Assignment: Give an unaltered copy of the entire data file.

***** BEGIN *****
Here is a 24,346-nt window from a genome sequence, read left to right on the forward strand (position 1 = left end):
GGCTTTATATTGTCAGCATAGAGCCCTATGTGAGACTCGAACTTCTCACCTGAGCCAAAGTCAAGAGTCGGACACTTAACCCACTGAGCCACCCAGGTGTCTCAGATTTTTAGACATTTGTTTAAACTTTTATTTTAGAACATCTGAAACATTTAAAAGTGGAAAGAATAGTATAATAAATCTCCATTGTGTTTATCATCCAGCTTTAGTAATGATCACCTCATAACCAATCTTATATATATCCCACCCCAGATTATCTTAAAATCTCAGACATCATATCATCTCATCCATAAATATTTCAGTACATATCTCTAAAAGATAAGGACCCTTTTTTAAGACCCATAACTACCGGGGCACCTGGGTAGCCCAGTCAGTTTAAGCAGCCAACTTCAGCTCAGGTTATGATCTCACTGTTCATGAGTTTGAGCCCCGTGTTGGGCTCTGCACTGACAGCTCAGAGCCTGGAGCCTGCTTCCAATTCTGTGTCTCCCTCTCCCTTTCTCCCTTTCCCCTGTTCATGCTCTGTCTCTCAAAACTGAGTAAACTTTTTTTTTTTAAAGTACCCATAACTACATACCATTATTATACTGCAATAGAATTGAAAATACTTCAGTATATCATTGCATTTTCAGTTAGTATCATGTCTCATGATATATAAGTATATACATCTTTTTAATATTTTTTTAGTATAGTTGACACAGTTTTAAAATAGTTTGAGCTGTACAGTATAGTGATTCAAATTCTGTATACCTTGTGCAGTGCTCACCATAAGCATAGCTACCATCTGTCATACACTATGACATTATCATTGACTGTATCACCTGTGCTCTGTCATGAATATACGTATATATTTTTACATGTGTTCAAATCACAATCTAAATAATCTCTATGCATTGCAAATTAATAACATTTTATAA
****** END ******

Here is a 24,346-nt window from a genome sequence, read left to right on the forward strand (position 1 = left end):
GGCTTTATATTGTCAGCATAGAGCCCTATGTGAGACTCGAACTTCTCACCTGAGCCAAAGTCAAGAGTCGGACACTTAACCCACTGAGCCACCCAGGTGTCTCAGATTTTTAGACATTTGTTTAAACTTTTATTTTAGAACATCTGAAACATTTAAAAGTGGAAAGAATAGTATAATAAATCTCCATTGTGTTTATCATCCAGCTTTAGTAATGATCACCTCATAACCAATCTTATATATATCCCACCCCAGATTATCTTAAAATCTCAGACATCATATCATCTCATCCATAAATATTTCAGTACATATCTCTAAAAGATAAGGACCCTTTTTTAAGACCCATAACTACCGGGGCACCTGGGTAGCCCAGTCAGTTTAAGCAGCCAACTTCAGCTCAGGTTATGATCTCACTGTTCATGAGTTTGAGCCCCGTGTTGGGCTCTGCACTGACAGCTCAGAGCCTGGAGCCTGCTTCCAATTCTGTGTCTCCCTCTCCCTTTCTCCCTTTCCCCTGTTCATGCTCTGTCTCTCAAAACTGAGTAAACTTTTTTTTTTTAAAGTACCCATAACTACATACCATTATTATACTGCAATAGAATTGAAAATACTTCAGTATATCATTGCATTTTCAGTTAGTATCATGTCTCATGATATATAAGTATATACATCTTTTTAATATTTTTTTAGTATAGTTGACACAGTTTTAAAATAGTTTGAGCTGTACAGTATAGTGATTCAAATTCTGTATACCTTGTGCAGTGCTCACCATAAGCATAGCTACCATCTGTCATACACTATGACATTATCATTGACTGTATCACCTGTGCTCTGTCATGAATATACGTATATATTTTTACATGTGTTCAAATCACAATCTAAATAATCTCTATGCATTGCAAATTAATAACATTTTATAA